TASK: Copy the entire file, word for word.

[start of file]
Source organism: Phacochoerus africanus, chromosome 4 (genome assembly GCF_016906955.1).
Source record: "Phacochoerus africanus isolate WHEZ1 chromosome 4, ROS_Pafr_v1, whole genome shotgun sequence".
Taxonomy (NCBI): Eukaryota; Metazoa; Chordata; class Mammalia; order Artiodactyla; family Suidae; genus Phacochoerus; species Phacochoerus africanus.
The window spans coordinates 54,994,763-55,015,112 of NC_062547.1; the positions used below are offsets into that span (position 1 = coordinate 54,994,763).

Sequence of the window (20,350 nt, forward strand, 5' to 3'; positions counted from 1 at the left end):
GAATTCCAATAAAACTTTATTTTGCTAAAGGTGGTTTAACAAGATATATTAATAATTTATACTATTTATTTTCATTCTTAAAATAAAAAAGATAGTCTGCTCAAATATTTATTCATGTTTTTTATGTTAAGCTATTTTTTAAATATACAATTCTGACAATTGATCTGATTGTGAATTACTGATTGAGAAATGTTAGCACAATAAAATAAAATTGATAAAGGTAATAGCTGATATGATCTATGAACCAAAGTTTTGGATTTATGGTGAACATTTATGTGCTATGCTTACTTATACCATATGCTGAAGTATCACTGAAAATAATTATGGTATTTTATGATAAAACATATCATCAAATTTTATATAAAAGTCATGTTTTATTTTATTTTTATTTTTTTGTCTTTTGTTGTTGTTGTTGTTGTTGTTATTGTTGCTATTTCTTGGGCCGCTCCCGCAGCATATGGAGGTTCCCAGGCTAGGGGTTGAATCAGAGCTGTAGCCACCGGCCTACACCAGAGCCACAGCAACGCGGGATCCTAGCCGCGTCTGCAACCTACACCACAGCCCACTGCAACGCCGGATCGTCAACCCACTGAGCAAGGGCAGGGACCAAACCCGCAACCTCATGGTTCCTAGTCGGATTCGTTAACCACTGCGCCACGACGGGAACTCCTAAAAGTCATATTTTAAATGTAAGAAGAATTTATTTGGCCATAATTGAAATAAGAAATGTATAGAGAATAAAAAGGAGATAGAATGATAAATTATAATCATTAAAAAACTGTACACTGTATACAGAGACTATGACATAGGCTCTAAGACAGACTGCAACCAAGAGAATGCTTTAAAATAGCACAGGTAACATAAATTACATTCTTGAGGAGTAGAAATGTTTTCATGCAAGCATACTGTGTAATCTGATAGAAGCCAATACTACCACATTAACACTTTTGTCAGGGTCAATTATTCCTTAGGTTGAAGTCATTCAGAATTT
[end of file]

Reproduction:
Source organism: Phacochoerus africanus, chromosome 4 (genome assembly GCF_016906955.1).
Source record: "Phacochoerus africanus isolate WHEZ1 chromosome 4, ROS_Pafr_v1, whole genome shotgun sequence".
Taxonomy (NCBI): Eukaryota; Metazoa; Chordata; class Mammalia; order Artiodactyla; family Suidae; genus Phacochoerus; species Phacochoerus africanus.
The window spans coordinates 54,994,763-55,015,112 of NC_062547.1; the positions used below are offsets into that span (position 1 = coordinate 54,994,763).

Sequence of the window (20,350 nt, forward strand, 5' to 3'; positions counted from 1 at the left end):
GAATTCCAATAAAACTTTATTTTGCTAAAGGTGGTTTAACAAGATATATTAATAATTTATACTATTTATTTTCATTCTTAAAATAAAAAAGATAGTCTGCTCAAATATTTATTCATGTTTTTTATGTTAAGCTATTTTTTAAATATACAATTCTGACAATTGATCTGATTGTGAATTACTGATTGAGAAATGTTAGCACAATAAAATAAAATTGATAAAGGTAATAGCTGATATGATCTATGAACCAAAGTTTTGGATTTATGGTGAACATTTATGTGCTATGCTTACTTATACCATATGCTGAAGTATCACTGAAAATAATTATGGTATTTTATGATAAAACATATCATCAAATTTTATATAAAAGTCATGTTTTATTTTATTTTTATTTTTTTGTCTTTTGTTGTTGTTGTTGTTGTTGTTATTGTTGCTATTTCTTGGGCCGCTCCCGCAGCATATGGAGGTTCCCAGGCTAGGGGTTGAATCAGAGCTGTAGCCACCGGCCTACACCAGAGCCACAGCAACGCGGGATCCTAGCCGCGTCTGCAACCTACACCACAGCCCACTGCAACGCCGGATCGTCAACCCACTGAGCAAGGGCAGGGACCAAACCCGCAACCTCATGGTTCCTAGTCGGATTCGTTAACCACTGCGCCACGACGGGAACTCCTAAAAGTCATATTTTAAATGTAAGAAGAATTTATTTGGCCATAATTGAAATAAGAAATGTATAGAGAATAAAAAGGAGATAGAATGATAAATTATAATCATTAAAAAACTGTACACTGTATACAGAGACTATGACATAGGCTCTAAGACAGACTGCAACCAAGAGAATGCTTTAAAATAGCACAGGTAACATAAATTACATTCTTGAGGAGTAGAAATGTTTTCATGCAAGCATACTGTGTAATCTGATAGAAGCCAATACTACCACATTAACACTTTTGTCAGGGTCAATTATTCCTTAGGTTGAAGTCATTCAGAATTT